Despite being small in number, the RAN’s amphibious forces were critical to the success of INTERFET and its commander, General Peter Cosgrove, who would go on to state that these amphibious assets were a “capability of first resort.” Just over a decade on from Morris Dance, INTERFET served to reinforce not only the potential requirement for the ADF to conduct amphibious operations but also the stark lack of a modern capability that it possessed. These deficiencies were particularly glaring once the U.S. Navy’s amphibious assault ship, USS Belleau Wood (LHA 3), started to provide support to the operation.
The LPA’s HMAS Kanimbla and Manoora entered service in 2000 and subsequently contributed to operations in Iraq and Afghanistan and played a central role in the Australian response to the 2004 Indian Ocean tsunami. When used in concert with Tobruk, they formed an RAN amphibious ready group (ARG), which played the critical role of supporting the recommitment of the ADF to East Timor in the 2006.
A New Era in Amphibious Operations
INTERFET, as well as operations utilizing the ADF’s amphibious capabilities in Vanuatu (1988), Somali (1993), Bougainville (1990 and 1994) and during the 2004 earthquake and tsunami in the Aceh region of Indonesia, helped to cement the importance of an amphibious capability to the Principal Tasks of the ADF. In particular, they are critical to the ADF’s efforts to “contribute to stability and security in the South Pacific and Timor-Leste.” But there has also been growing recognition that a robust amphibious capability can play a vital role in the other tasks set out in Australia’s strategic guidance, namely contributing “to military contingencies in the Indo-Pacific region, with priority given to Southeast Asia” and “to military contingencies in support of global security.” In addition, it should not be overlooked that an amphibious capability can also fulfill the requirement for maritime mobility, even in a purely DoA construct.
In the early 2000s, the Australian government committed to replacing Tobruk, Manoora, and Kanimbla with two 27,500 ton, Spanish-designed ships of the LHD [landing helicopter dock] type. These amphibious assault ships represent a quantum leap in capability for the ADF. They have the ability to land over 2,000 personnel by helicopter or by watercraft. They additionally have four decks, including a well deck for landing craft and a heavy/cargo deck, two aircraft elevators that can operate large helicopters, such as CH-47s, and include extensive C2 and communication systems.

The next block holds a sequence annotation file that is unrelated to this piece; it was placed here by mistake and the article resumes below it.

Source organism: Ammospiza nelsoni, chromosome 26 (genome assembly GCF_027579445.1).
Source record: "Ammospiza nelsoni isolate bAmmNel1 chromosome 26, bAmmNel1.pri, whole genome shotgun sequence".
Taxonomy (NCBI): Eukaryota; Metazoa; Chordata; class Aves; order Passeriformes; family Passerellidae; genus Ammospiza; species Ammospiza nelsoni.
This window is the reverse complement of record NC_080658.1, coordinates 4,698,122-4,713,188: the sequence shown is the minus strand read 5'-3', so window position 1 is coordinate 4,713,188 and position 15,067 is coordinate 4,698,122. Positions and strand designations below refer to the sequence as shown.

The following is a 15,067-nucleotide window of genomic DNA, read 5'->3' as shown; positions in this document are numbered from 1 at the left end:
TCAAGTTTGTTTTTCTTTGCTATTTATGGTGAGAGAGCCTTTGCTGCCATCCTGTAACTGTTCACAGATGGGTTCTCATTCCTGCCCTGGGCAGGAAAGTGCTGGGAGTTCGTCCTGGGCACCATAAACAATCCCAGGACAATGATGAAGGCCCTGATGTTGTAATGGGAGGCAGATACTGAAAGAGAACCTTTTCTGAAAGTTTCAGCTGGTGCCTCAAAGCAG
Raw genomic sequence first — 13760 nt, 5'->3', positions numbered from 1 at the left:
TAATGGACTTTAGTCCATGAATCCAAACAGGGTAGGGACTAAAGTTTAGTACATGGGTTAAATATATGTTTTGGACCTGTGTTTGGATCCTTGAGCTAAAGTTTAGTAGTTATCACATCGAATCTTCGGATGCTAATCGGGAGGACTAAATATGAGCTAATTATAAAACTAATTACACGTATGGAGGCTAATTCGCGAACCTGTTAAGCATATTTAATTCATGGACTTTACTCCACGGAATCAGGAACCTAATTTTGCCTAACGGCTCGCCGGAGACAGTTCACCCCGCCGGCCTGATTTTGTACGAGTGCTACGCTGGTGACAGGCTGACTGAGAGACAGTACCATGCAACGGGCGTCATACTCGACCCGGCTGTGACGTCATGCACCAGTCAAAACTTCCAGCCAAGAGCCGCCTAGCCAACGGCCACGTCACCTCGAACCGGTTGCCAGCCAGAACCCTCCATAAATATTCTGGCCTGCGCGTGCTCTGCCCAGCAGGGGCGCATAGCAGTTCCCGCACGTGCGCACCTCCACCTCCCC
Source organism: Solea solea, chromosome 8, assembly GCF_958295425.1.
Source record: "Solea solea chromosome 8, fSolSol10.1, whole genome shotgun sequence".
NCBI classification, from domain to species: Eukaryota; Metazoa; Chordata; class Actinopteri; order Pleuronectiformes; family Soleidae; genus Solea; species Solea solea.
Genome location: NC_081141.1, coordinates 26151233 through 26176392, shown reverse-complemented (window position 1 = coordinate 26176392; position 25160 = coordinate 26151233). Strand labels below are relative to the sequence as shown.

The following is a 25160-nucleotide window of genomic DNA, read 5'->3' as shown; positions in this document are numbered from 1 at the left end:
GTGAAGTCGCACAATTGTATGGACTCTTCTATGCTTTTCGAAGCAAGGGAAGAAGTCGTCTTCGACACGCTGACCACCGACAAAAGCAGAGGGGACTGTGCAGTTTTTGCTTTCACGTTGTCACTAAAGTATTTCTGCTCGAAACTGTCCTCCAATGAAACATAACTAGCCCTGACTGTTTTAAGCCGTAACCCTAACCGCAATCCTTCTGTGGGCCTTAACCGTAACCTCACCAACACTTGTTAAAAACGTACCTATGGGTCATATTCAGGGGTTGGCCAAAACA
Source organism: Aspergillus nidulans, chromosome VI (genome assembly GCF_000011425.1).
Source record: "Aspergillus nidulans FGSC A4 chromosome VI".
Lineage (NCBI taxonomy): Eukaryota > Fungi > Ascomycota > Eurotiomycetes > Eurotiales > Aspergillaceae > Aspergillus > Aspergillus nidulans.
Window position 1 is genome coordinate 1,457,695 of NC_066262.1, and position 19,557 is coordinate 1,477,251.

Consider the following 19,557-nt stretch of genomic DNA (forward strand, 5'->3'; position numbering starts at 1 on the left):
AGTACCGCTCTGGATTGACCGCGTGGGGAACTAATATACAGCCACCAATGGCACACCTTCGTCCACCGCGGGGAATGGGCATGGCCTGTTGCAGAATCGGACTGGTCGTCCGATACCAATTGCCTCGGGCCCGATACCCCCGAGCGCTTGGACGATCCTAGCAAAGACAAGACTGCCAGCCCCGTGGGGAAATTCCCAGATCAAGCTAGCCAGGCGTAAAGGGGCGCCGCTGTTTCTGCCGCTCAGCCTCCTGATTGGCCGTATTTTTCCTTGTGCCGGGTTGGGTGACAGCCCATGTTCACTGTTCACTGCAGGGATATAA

Supplementing these ships is the 16,000 ton Bay Class Landing Ship Dock HMAS Choules, which entered service in 2011 after the early retirement of Manoora and Kanimbla due to maintenance, cost and capability issues. Choules has the capacity to transport up to 32 Abrams tanks or 150 light trucks. It also carries 356 troops, has the capacity to overload with up to 700 troops, and is designed to operate over the horizon using helicopters and landing craft.
With the first of the LHDs, NUSHIP Canberra, still undergoing trials, Choules, in combination with the seemingly ubiquitous Tobruk, is working toward developing enhanced amphibious capabilities for the ADF. In order to develop the landing force element of this capability, the Australian Army has tasked the 2nd battalion Royal Australian regiment (2RAR) based in northern Queensland to develop specialist amphibious capabilities. 2RAR, with supporting assets from elsewhere in the 3rd Combat Brigade (3Bde), has been tasked with providing a combined arms battle group as part of the Amphibious Ready Element (ARE). The ARE consists of troops from 2RAR in addition to rotary wing elements utilizing MHR-90 and Tiger Armed Reconnaissance Helicopters, ISTAR assets, and a Combat Service Support Team. The ADF was able to certify an ARE using HMAS Choules in 2013. Since then, 3Bde and 2RAR have been working towards the ability to generate the land force component for an Amphibious Readiness Group by 2017, when the first of the LHDs becomes operational.